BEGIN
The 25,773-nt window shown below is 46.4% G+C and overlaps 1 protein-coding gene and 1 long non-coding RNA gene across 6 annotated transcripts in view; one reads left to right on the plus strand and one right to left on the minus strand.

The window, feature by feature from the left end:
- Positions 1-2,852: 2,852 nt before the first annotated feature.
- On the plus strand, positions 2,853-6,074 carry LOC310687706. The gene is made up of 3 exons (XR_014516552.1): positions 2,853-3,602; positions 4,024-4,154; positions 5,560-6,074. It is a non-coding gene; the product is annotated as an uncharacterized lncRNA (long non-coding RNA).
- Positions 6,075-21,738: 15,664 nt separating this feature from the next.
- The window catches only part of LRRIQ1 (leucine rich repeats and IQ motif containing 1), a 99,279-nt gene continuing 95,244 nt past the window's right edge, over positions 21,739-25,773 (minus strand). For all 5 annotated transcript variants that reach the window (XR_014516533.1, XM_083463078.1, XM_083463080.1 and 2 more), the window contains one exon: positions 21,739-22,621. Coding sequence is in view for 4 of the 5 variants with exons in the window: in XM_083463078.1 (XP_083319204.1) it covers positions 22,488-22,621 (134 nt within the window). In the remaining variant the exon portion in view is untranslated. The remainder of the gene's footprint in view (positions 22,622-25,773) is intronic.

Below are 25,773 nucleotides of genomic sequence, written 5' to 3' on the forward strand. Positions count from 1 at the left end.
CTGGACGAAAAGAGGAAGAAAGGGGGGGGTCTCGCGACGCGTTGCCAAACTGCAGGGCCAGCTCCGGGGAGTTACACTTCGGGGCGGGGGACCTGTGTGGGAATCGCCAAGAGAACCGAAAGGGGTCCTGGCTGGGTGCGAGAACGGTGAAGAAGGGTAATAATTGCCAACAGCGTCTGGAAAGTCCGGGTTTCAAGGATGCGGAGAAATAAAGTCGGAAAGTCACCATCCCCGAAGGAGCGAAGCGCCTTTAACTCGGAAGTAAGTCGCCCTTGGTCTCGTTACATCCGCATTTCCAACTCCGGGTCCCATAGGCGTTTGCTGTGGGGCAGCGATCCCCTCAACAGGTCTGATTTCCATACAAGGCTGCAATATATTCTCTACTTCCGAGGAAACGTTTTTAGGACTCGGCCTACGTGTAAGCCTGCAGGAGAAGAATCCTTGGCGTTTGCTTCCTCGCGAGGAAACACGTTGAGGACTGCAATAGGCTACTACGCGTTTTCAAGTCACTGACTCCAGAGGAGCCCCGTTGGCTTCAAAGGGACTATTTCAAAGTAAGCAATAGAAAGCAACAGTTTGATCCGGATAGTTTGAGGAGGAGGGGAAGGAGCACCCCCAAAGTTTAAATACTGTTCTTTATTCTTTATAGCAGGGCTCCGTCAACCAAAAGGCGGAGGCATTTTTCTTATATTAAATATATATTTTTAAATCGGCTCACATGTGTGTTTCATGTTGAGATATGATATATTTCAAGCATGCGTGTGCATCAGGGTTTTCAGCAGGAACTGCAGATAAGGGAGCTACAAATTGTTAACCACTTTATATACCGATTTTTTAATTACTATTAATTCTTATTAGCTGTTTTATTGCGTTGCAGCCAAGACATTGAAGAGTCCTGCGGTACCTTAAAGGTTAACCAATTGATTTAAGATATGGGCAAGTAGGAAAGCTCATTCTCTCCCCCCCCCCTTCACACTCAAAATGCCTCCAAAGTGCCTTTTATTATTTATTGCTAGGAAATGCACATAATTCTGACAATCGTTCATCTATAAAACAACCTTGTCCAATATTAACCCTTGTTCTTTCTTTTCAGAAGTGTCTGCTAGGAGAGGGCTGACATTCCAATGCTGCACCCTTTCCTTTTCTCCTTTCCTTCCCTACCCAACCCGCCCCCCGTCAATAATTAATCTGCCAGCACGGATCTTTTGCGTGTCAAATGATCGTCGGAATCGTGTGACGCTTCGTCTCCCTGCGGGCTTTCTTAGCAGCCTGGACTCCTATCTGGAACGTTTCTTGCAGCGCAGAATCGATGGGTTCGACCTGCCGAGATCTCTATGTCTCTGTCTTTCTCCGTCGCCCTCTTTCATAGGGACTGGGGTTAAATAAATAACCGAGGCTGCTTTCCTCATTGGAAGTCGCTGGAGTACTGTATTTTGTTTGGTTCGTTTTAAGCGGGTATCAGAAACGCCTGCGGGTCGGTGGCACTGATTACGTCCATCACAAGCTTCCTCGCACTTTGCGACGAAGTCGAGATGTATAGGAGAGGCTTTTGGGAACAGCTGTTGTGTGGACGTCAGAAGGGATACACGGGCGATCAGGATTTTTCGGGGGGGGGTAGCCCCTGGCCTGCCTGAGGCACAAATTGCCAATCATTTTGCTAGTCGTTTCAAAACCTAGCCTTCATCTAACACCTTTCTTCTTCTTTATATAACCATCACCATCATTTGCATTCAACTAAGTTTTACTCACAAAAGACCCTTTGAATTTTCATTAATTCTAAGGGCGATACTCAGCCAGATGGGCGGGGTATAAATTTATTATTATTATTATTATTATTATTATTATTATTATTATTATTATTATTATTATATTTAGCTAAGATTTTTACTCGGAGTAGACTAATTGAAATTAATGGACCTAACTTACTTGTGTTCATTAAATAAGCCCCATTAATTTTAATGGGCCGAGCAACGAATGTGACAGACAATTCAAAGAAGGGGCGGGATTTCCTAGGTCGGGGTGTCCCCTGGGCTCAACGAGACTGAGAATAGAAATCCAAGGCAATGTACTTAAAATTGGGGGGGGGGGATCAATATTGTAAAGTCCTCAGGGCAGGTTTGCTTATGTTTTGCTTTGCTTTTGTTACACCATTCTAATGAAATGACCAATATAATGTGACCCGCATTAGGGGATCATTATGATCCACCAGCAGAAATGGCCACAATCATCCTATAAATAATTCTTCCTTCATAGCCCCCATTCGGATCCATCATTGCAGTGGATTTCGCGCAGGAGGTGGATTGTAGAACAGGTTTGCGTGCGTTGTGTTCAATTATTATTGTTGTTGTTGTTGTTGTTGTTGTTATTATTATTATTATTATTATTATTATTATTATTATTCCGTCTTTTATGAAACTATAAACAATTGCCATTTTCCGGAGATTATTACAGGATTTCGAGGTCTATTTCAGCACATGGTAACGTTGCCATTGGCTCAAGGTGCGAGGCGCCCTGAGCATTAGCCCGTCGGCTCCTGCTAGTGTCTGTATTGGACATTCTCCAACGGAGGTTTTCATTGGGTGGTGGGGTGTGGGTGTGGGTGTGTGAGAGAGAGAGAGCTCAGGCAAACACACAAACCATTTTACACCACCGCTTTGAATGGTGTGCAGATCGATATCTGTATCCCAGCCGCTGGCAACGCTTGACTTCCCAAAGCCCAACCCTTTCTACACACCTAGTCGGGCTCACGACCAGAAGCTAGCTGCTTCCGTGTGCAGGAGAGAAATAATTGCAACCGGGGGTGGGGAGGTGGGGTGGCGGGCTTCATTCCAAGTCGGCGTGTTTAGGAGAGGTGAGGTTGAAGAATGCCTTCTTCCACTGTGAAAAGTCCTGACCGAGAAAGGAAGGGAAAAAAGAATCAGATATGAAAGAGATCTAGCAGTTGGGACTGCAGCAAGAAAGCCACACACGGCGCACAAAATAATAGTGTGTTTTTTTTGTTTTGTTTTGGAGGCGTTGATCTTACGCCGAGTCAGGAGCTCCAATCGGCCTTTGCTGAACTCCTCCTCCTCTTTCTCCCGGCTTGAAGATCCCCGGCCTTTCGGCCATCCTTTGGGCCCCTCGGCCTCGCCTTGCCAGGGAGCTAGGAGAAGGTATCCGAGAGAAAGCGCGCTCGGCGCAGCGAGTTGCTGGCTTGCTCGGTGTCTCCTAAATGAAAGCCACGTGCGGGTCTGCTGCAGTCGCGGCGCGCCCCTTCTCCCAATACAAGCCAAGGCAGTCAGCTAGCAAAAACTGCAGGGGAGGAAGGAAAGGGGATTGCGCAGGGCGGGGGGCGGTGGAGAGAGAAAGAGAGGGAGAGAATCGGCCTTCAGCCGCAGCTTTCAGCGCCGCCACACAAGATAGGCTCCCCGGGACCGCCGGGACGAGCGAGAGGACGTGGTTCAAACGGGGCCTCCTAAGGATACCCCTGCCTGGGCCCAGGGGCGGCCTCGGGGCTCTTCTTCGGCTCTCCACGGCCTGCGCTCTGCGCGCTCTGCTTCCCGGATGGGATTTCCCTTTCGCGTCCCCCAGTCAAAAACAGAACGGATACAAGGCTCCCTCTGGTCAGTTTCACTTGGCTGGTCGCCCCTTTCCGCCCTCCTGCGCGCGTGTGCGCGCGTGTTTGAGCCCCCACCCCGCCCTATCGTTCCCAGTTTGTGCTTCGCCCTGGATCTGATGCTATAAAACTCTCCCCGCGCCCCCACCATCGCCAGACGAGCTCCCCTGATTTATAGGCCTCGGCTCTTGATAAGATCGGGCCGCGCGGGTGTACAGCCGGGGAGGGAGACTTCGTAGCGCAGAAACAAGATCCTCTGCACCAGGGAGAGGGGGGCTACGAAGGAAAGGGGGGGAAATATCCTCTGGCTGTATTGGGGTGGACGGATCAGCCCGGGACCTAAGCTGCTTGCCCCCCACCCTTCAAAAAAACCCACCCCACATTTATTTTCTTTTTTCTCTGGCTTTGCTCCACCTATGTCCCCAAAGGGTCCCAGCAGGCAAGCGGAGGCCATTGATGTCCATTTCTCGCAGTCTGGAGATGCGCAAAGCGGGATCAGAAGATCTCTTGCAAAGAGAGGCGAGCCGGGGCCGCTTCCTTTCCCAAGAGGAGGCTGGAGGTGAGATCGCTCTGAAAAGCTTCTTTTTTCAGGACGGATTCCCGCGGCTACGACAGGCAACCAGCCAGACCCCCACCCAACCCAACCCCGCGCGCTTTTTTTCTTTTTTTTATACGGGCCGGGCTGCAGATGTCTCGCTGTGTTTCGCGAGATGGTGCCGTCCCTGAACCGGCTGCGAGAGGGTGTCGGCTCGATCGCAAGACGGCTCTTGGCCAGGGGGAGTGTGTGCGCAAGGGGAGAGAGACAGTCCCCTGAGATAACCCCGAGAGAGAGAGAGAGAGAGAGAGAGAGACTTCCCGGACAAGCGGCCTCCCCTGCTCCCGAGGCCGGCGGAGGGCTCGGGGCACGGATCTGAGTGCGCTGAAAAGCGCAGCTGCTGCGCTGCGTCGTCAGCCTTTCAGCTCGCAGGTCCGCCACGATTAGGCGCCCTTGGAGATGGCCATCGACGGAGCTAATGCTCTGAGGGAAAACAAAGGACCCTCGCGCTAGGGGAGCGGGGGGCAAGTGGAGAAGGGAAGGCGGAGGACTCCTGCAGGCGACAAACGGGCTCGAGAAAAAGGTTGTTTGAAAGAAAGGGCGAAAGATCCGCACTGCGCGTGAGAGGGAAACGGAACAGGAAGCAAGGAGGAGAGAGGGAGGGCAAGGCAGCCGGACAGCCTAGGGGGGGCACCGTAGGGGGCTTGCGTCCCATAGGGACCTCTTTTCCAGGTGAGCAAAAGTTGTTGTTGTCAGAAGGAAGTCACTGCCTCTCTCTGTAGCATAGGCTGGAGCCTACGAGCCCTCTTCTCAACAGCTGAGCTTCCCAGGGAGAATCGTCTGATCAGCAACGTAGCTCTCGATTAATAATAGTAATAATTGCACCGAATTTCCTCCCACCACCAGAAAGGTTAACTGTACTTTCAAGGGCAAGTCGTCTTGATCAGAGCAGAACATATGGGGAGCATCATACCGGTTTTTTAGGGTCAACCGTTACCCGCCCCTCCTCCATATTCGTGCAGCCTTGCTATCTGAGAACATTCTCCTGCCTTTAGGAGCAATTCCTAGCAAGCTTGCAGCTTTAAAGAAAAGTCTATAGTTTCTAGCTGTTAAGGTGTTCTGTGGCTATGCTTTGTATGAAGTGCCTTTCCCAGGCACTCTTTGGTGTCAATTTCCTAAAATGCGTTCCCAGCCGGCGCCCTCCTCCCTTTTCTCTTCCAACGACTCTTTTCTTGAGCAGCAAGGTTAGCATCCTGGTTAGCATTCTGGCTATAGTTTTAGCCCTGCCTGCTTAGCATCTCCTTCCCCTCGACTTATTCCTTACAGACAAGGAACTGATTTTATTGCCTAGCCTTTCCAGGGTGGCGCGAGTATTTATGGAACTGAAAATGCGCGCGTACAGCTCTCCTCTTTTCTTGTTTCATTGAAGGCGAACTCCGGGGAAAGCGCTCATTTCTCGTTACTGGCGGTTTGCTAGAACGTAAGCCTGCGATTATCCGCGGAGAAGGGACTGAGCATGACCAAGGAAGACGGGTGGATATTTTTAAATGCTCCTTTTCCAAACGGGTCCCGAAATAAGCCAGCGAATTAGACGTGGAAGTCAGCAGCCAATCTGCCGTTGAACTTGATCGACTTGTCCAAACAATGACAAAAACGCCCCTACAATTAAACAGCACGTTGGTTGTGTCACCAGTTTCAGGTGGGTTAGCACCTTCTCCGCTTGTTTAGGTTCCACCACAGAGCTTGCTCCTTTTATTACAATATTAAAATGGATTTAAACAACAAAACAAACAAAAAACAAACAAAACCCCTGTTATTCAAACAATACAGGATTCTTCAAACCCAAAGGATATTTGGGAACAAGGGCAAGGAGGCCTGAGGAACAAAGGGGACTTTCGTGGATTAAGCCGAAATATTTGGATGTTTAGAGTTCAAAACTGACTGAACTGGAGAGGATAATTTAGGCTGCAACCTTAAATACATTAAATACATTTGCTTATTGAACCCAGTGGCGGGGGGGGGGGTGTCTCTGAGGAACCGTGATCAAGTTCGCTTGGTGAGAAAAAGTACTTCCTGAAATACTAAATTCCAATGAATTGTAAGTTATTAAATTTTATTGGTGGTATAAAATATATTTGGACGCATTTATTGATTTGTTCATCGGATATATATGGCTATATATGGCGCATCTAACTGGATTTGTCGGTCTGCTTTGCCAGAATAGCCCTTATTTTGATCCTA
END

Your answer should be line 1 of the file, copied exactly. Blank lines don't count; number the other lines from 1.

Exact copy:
The 25,773-nt window shown below is 46.4% G+C and overlaps 1 protein-coding gene and 1 long non-coding RNA gene across 6 annotated transcripts in view; one reads left to right on the plus strand and one right to left on the minus strand.